Streets of New York: Werner Bischof, S. Beckenstein, New York, 1953
Werner Bischof, S. Beckenstein, New York, 1953

With an eye informed by New Wave cinema, Carnicelli’s photographs are truly compelling, offering a view of the American dream that is both optimistic and contemplative. Unseen since the 1960s and only recently unearthed, Carnicelli’s images were shown for the first time at David Hill Gallery in 2018. In 2022, Mario Carnicelli was awarded the lifetime achievement award at the inaugural Prix Viviane Esders. Mario is currently working on a new monograph that will cover his 1964 series documenting the funeral of Togliatti, the three 1960s trips to the United States, and his South East Asian street photography.

HAROLD FEINSTEIN (1931-2015) began his career in photography in 1946 at the age of 15 and became one of the most prominent figures in the vanguard of the New York City street photography scene, known for his celebrated portraits of Coney Island in the 1950s. He joined the famed Photo League when he was 17 and at the age of 19, Feinstein’s work was acquired by Edward Steichen for the Museum of Modern Art (MoMA). He was included in shows at the Whitney Museum of American Art in 1954 and at the Museum of Modern Art in 1957. Feinstein also had a solo show at the legendary Helen Gee’s Limelight Gallery in 1957.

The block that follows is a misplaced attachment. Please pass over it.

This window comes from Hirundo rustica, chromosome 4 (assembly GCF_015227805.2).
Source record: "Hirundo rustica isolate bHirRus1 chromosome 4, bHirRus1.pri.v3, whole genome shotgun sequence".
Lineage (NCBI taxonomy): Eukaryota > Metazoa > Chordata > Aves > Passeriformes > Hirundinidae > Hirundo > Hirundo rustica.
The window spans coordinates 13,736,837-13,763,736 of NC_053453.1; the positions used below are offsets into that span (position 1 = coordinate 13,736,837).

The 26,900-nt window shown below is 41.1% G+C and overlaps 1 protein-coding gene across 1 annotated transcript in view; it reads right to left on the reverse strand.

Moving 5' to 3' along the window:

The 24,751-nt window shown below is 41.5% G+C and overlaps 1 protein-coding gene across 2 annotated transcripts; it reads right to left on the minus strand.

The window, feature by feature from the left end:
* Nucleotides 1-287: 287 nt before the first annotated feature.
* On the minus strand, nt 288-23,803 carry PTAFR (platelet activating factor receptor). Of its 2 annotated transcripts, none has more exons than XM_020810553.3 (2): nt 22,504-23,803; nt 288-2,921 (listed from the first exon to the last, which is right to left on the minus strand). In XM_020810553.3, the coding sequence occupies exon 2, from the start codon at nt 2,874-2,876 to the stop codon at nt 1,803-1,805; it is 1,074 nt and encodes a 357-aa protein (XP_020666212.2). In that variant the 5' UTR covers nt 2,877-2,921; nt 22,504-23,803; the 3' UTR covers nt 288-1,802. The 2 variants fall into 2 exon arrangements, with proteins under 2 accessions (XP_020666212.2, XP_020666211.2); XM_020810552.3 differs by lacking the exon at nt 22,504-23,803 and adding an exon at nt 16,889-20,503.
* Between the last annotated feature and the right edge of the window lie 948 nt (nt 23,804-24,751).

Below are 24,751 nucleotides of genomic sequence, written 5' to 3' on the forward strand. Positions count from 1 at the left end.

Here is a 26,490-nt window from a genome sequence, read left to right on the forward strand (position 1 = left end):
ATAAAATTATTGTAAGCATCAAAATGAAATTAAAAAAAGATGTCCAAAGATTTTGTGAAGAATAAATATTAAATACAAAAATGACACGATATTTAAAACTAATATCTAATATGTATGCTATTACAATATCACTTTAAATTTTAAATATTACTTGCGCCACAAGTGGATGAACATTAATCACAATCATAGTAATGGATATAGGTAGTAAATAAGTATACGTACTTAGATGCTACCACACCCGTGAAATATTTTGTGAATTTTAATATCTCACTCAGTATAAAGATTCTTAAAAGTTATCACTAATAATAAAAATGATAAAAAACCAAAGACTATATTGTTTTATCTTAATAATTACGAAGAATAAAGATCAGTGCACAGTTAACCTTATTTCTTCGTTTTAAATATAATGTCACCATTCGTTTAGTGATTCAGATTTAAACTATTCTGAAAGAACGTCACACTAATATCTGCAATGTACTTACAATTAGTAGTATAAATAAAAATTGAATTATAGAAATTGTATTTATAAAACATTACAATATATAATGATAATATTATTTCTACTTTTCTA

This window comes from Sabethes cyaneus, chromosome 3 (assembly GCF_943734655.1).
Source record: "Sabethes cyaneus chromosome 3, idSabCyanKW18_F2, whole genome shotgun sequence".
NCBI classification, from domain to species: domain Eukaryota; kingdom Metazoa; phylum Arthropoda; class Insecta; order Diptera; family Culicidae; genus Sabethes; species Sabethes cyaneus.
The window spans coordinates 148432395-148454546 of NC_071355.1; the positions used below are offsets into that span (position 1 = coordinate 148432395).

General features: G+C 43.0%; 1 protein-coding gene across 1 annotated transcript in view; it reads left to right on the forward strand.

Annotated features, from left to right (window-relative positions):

Despite this early success, Feinstein’s extensive collection of classic street photography, nudes, portraits and still life have seldom been exhibited, although that is now changing. In addition to more recent gallery shows, a Harold Feinstein retrospective will take place at Arles in 2023.

Streets of New York: Harold Feinstein, Coney Island Teenagers, New York, 1949
Harold Feinstein, Coney Island Teenagers, New York, 1949

LARRY FINK (b .1941) shoots from the hip, taking snapshot-like photographs that break through surface appearances, capturing tender, awkward moments that reveal the fragility of human beings. Under the tutelage of the pioneering photographer Lisette Model, and in line with Diane Arbus, Robert Frank, and Garry Winogrand, Fink photographs all kinds of people—from the rich and famous to the poverty-stricken—with an eye for unguarded gestures and situations. As he explains: “I don’t distort. I comment honestly and make pictures of my perceptions.” Fink’s photography has been exhibited at MoMA and the Whitney Museum in New York.

MARC RIBOUD (1923-2016) was one of the generation of French photojournalists who formed the core of Magnum Photos in the immediate postwar years. His own longevity was matched by that of his output, which ran from his first snapshots of the 1937 Paris Exhibition to international coverage of people’s lives across Asia and Africa, Japan and the US, and into the new millennium, documenting “the grace of everyday life, especially in sun-drenched parts of the world”

Bringing together the photographs of these artists in a single exhibition provides greater insight into their work, the era, and the importance of the genre. 

©2023 David Hill Gallery